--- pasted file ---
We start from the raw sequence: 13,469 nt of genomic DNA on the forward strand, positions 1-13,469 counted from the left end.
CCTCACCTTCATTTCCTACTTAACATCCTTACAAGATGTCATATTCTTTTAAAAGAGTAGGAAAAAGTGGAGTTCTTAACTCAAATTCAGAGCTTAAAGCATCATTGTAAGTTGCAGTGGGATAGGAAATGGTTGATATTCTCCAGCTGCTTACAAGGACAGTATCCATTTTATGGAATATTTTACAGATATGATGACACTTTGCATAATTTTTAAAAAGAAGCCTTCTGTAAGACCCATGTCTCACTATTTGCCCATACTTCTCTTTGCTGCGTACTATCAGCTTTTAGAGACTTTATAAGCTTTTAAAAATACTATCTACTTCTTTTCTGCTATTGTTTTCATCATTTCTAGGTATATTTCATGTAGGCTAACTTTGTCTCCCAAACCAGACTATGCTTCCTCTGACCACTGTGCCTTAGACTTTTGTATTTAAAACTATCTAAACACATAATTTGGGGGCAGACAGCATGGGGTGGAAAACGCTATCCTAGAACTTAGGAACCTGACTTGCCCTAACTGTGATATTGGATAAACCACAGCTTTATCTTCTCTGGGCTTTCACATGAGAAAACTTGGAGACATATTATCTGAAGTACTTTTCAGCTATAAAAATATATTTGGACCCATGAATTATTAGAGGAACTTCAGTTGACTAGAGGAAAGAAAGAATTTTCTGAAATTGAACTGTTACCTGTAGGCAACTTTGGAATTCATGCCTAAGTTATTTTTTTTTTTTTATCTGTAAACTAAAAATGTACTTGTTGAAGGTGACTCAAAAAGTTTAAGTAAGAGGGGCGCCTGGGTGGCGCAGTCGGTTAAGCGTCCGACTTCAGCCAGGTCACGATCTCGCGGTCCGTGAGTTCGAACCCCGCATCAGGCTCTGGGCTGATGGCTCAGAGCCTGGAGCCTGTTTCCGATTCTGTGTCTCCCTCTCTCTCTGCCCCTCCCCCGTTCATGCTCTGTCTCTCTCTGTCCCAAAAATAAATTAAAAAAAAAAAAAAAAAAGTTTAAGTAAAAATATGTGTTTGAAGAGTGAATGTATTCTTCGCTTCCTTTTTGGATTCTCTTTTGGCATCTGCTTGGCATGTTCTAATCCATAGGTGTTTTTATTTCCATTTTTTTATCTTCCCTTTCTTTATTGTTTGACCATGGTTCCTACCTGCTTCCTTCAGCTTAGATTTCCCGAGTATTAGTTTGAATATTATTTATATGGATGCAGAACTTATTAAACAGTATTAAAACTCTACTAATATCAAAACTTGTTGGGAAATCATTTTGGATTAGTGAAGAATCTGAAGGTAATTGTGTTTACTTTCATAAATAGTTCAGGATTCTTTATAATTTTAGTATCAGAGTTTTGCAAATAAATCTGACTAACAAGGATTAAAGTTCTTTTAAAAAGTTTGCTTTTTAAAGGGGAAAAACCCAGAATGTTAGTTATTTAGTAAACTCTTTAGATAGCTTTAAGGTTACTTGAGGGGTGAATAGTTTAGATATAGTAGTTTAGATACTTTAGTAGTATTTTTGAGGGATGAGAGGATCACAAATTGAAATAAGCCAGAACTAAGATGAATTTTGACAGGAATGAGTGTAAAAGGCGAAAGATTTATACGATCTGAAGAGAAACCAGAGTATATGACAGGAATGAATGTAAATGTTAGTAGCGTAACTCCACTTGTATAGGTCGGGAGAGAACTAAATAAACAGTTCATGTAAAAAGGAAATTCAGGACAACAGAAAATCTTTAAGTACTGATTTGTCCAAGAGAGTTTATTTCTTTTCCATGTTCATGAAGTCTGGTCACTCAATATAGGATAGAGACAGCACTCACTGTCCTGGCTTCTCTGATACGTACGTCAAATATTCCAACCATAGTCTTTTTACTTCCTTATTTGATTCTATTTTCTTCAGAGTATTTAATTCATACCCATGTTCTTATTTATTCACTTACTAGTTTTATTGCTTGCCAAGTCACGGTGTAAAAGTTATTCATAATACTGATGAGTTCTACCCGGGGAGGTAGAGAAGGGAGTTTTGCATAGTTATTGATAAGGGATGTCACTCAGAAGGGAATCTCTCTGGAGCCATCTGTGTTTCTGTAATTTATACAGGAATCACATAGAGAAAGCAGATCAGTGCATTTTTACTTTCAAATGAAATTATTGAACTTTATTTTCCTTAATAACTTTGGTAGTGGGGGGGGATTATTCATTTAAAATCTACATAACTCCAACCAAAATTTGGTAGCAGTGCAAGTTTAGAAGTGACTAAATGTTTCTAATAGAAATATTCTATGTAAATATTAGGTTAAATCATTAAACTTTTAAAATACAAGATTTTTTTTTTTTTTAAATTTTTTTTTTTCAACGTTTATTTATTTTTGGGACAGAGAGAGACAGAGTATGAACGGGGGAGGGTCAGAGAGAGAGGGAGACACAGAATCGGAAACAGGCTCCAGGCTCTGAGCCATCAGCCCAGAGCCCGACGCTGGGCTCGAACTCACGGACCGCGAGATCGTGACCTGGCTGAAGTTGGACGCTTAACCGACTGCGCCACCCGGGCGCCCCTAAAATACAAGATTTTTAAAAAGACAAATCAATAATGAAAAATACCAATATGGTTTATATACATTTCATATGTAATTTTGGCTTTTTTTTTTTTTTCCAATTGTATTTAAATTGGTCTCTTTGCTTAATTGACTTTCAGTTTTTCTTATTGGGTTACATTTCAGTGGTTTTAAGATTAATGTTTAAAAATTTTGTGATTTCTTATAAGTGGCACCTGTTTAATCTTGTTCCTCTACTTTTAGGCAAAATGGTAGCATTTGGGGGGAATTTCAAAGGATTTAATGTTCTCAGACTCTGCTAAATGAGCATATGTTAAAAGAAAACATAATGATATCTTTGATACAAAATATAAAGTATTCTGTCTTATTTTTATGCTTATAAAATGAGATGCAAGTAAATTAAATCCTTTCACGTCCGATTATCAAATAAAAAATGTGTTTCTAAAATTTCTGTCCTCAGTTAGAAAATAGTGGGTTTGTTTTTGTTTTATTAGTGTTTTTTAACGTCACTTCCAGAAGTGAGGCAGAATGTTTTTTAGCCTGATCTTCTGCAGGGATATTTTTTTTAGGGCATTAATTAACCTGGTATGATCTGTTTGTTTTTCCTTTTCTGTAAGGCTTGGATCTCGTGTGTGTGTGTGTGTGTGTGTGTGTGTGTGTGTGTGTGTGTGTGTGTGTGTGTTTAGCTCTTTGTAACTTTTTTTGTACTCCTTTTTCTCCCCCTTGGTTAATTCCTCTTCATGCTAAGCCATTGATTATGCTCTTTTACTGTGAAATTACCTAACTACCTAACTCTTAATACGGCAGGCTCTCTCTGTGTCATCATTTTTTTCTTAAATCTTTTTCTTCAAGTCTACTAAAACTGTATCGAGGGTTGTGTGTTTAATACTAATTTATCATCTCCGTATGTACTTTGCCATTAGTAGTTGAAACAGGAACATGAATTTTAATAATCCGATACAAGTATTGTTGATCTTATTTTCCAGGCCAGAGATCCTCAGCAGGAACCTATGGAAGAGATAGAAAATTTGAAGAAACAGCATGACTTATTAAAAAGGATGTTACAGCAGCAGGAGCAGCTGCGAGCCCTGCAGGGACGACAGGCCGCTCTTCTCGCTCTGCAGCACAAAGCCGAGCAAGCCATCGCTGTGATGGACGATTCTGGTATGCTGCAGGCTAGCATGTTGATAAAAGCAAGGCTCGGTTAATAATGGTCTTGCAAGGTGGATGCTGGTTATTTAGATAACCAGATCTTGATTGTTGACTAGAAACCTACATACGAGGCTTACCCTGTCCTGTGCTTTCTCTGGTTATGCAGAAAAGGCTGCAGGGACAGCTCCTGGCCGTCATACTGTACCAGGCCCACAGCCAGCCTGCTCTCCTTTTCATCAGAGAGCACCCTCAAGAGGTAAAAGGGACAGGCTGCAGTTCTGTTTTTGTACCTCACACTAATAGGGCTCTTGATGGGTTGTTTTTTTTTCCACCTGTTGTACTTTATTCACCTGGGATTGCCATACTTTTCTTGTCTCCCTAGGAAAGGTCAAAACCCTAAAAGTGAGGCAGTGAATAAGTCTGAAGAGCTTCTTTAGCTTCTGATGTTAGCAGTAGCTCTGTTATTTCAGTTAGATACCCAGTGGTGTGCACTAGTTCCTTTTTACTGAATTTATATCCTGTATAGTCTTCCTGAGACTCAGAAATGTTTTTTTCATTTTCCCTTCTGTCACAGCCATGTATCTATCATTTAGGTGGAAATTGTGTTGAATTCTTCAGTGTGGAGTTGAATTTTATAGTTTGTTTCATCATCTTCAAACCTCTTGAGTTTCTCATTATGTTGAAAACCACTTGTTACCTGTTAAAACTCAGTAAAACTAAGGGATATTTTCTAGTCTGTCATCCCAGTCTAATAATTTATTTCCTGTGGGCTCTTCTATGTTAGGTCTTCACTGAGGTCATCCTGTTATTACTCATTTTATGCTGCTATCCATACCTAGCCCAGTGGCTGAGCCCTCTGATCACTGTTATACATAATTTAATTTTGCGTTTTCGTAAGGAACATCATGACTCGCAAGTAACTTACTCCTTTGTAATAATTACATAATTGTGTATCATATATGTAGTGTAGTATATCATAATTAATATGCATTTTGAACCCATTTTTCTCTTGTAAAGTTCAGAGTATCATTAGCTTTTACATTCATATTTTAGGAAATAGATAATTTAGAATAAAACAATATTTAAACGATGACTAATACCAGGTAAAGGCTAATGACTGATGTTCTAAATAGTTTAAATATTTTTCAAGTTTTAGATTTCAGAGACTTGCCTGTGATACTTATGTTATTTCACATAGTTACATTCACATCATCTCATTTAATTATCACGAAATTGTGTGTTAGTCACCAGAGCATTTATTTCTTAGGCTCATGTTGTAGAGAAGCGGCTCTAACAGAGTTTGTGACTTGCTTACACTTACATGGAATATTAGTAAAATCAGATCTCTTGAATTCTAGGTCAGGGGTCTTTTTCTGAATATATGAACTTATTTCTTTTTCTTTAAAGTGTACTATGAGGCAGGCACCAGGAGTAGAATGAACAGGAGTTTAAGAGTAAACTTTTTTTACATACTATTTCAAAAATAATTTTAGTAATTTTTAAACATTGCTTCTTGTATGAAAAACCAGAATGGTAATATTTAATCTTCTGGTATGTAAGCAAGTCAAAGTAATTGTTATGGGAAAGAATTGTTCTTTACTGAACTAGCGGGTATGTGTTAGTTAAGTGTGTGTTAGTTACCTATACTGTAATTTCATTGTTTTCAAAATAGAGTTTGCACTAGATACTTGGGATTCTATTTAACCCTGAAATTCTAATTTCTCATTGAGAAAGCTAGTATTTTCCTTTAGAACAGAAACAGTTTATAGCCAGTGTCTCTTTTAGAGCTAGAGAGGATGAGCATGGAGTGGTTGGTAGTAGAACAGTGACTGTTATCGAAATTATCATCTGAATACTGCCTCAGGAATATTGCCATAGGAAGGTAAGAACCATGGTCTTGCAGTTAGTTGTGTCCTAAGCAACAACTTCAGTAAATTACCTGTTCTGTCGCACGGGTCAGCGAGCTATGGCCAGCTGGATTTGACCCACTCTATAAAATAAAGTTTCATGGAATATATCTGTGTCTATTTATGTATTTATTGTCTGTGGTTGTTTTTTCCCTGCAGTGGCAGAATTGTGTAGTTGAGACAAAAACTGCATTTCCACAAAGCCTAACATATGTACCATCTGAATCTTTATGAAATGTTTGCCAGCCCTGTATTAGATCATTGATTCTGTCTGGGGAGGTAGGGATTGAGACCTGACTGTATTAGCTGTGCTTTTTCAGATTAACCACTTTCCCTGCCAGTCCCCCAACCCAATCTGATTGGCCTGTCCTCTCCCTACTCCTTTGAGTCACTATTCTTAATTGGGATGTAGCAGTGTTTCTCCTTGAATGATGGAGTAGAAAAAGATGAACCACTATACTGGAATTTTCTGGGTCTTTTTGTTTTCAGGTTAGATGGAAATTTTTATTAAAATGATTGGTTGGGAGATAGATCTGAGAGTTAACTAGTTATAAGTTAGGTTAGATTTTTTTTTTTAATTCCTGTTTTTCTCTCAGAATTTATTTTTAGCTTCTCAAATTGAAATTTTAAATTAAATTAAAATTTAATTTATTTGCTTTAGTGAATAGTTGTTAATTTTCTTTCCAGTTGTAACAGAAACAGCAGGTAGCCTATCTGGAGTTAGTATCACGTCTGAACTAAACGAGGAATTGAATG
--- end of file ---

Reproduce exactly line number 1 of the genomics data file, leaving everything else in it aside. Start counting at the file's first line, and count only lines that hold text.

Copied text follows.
We start from the raw sequence: 13,469 nt of genomic DNA on the forward strand, positions 1-13,469 counted from the left end.